Hong Kong Cinemagic
Version française English version
 Capsule Reviews   English Board   Facebook  
 People
 Movies
 Movie Studios
 Glossary
 Your Settings

HKCine Search
Switch to Google Search
>> Help

 Film directors
 Actors
 Technicians
 Producers

 Drama & Opera

 Shaw Brothers
 Film Industry
 Cultural & Societal

 DVD Tests
 HK Cinema Books
 Where to buy?

 OST & Music
 PDF & E-books
 VIP Guestbook

 Site Map
 Editos Archives
 Staff
 Site History
 Links
 Visitor guestbook
 Aknowledgement
 HKCinemagic 2

Statistics :
11630 Movies
19215 People
1448 Studios
29 Articles
73 Interviews
12 DVD Reviews
32452 Screenshots
3722 Videos
The HUI Brothers saga
A successful trio 1/1 - Page 2
Info
Author(s) : Laurent Henry
Thomas Podvin
Date : 1/11/1999
Type(s) : Information
Analysis
 
 Intext Links  
People :
Ricky Hui Kun Ying
Movies :
The Contract
The Private Eyes
Security Unlimited
 
< Previous
Page 1 : Start of the Hui Bros
 
Next >
Page 3 : The trio splits


Success for the trio and its recipe

At that time, Ricky Hui, the third brother, was a correspondent for the French Press Agency (AFP) in HK. He joined his brothers and made with them The Private Eyes in 1976, the story of a tight and grumpy private detective who investigates various adultery cases. The film was again written and directed by Michael, the brain of the trio, and it was a huge success all over Asia and in Japan in particular. To achieve this result, Michael polished the most typical aspects of the Cantonese humour and made mostly visual gags, which were more universal. The trio made another couple of movies together, The Contract (the trio in cheesy TV shows, 1978) and Security Unlimited (the trio in a security company, 1981).

 


The Private Eyes, The Contract and Security Unlimited

 

The recipe was the same for the three movies. There was no a real story, gags were numerous and followed on one after another, and the Hui Bros. denounced the HK society shortcomings.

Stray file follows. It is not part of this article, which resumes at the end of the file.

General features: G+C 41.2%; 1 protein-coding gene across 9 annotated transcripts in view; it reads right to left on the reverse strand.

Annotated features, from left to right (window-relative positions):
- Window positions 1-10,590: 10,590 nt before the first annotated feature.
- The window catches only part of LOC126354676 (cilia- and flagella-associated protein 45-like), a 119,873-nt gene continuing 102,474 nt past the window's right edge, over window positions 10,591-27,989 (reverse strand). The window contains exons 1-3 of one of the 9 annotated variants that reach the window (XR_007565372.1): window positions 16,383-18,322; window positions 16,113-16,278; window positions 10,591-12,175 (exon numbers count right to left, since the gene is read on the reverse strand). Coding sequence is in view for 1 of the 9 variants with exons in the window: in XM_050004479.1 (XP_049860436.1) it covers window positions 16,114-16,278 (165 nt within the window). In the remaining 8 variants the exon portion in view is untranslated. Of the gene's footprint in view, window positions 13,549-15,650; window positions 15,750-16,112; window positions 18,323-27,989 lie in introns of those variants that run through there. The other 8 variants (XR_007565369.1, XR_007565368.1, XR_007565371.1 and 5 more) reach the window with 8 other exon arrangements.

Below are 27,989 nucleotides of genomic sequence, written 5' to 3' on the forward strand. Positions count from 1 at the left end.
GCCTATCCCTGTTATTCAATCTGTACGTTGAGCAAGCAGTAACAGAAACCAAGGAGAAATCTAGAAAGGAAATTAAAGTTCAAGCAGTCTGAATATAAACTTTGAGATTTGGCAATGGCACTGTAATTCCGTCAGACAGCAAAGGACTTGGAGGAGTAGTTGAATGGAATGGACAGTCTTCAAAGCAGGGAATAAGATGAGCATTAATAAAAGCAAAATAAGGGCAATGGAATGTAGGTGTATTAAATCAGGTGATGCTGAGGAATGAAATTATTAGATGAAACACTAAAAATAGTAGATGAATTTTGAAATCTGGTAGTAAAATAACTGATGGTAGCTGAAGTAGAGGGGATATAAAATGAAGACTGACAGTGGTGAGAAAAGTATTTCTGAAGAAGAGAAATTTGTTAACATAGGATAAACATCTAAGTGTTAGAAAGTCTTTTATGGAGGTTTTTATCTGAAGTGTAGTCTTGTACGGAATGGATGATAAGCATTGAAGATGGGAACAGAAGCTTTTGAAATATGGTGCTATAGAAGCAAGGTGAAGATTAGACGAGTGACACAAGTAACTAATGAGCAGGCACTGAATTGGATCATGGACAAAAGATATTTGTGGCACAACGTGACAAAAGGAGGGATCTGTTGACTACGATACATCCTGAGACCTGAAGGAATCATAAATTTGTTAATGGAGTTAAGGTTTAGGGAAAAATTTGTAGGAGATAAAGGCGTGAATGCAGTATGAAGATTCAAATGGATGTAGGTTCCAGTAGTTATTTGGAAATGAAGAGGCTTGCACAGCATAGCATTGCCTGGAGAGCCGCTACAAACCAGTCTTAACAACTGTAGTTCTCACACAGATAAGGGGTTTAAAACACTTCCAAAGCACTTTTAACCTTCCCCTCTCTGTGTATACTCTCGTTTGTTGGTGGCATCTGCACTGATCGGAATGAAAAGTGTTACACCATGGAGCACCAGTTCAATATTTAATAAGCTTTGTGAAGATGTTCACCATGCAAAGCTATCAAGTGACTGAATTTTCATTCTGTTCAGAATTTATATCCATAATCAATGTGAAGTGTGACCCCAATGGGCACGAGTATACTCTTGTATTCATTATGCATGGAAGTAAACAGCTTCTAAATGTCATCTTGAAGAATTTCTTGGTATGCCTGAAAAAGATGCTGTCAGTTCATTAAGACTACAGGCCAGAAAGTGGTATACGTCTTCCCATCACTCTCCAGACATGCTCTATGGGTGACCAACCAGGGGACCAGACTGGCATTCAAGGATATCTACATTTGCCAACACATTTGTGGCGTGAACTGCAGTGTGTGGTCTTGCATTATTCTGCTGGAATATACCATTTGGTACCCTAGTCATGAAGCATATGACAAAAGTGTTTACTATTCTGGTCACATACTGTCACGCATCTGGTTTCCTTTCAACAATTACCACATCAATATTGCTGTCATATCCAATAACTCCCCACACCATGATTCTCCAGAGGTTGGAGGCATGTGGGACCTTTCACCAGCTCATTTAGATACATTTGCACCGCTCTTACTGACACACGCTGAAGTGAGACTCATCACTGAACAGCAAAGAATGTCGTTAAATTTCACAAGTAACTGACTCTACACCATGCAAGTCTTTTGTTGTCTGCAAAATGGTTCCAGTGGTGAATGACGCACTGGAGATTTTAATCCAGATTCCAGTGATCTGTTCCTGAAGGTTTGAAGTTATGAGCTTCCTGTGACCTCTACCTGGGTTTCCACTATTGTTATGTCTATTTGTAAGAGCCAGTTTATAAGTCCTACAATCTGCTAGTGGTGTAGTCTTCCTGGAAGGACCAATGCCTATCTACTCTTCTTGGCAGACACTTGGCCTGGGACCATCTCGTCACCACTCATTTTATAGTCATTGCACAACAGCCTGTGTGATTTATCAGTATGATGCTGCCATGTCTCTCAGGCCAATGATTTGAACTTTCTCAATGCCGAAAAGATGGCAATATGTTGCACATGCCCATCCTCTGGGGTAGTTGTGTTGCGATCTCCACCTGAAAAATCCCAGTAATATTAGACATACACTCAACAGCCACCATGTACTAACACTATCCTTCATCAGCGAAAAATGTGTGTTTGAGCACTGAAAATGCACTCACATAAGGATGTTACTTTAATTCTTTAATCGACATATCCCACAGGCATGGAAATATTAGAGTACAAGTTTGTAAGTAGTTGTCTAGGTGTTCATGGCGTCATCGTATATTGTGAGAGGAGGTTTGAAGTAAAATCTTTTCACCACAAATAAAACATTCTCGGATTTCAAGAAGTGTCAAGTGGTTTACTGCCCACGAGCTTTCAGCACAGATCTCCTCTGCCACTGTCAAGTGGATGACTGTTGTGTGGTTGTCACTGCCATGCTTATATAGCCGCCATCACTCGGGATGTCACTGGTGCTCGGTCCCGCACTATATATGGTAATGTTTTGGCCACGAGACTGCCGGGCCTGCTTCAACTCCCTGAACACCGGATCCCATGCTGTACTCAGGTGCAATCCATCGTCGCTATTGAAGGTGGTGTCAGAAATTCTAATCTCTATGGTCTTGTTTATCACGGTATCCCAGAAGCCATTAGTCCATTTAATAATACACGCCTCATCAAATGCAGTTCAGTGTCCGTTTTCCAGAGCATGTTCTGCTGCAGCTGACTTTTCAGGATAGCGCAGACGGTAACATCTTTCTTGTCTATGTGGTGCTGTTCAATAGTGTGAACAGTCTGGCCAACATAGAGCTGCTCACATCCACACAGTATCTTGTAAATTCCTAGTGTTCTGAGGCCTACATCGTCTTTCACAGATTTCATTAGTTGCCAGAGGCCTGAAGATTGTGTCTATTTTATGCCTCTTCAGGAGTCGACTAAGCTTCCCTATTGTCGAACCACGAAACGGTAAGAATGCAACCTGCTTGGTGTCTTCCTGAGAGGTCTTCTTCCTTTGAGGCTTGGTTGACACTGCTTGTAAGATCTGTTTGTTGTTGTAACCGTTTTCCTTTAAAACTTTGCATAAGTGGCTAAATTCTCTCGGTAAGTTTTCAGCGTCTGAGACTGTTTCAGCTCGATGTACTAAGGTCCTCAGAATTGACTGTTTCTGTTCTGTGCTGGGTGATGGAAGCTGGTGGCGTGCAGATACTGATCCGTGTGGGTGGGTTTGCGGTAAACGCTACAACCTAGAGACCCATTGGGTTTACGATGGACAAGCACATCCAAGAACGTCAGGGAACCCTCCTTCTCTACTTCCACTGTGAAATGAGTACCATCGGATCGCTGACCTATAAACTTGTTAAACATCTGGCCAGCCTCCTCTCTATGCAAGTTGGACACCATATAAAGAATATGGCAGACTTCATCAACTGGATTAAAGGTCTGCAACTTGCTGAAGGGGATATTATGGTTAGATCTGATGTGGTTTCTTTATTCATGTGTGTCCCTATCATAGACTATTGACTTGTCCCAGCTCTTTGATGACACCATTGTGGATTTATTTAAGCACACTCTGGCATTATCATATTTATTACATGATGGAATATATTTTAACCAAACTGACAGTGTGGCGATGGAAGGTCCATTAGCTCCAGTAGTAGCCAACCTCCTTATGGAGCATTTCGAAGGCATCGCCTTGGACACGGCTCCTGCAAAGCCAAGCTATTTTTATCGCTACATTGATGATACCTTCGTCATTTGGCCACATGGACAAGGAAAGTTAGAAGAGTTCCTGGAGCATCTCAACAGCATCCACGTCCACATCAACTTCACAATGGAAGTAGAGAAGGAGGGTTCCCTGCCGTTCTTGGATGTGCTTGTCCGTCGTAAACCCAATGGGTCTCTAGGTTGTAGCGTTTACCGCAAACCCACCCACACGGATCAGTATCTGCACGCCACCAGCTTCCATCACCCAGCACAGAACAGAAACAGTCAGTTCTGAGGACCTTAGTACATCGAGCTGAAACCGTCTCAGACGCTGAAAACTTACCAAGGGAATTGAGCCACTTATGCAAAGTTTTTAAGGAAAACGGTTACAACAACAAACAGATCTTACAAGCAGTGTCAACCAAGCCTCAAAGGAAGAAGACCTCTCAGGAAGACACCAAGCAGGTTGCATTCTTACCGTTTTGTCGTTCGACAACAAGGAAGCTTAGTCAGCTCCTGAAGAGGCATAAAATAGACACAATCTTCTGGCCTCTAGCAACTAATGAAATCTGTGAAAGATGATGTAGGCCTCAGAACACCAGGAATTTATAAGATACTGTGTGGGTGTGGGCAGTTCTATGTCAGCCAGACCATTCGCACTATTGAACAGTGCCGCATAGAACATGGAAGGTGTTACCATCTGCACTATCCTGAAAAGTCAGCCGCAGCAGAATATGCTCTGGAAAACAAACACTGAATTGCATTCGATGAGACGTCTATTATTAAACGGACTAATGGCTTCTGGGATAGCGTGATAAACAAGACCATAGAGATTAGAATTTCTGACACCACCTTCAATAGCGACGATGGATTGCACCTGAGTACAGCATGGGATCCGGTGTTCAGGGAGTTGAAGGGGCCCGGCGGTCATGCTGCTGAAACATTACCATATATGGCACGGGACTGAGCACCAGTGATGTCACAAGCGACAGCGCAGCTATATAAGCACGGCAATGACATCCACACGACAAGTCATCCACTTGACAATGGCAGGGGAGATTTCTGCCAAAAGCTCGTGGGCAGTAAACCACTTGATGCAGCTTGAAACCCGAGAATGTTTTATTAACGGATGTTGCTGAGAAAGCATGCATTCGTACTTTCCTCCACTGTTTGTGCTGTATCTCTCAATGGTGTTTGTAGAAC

On top of that, each one played very typical characters. With his handsome face and force, Sam was the playboy and the man of action. Ricky always in a daze was usually the scapegoat ending up the laughing stock, but he sometimes could energetically rebel. Ricky was more of a second role compared to his brothers. As for Michael, he portrayed an egoistic and cunning guy whose tactics to get what he wants weren't very honest and sometimes backfired on him.

The marketing was already very sophisticated, since before each film release they launched the movie soundtrack with the theme song generally performed by Sam Hui. The audience knew already the songs by heart before watching the movies. The Hui Brothers were soon considered as the 'fathers of comedy', and Sam the 'father' of Canto-pop mixing western Pop to lyrics inspired of life in HK.

To understand the success of the Hui Brothers first three movies, let's refer to Michael Hui's theory about comedy based on the frequency of gags: "In general, in current comedy people don't laugh a lot. In my movies, I try to have a really funny gag every minute. The story is only there to tie them together."

 


A Bruce Lee impersonation in The Private Eyes

 

Mr Boo

These three movies together were huge hits, especially in Japan where they were gathered with other Michael's comedies under the 'Mr Boo' series. Mr Boo was the Japanese name of the deadpan character portrayed by Michael Hui. But these movies aren't actually sequels at all of The Private Eyes, and Michael Hui's characters are different from a movie to another.

 
Page :  1  2   3  Top
Previous :
Page 1 : Start of the Hui Bros
Next :
Page 3 : The trio splits

 Advertise with Google AdSense   Submit a review   Contact   FAQ   Terms of use   Disclaimer   Error Report  
copyright ©1998-2013 hkcinemagic.com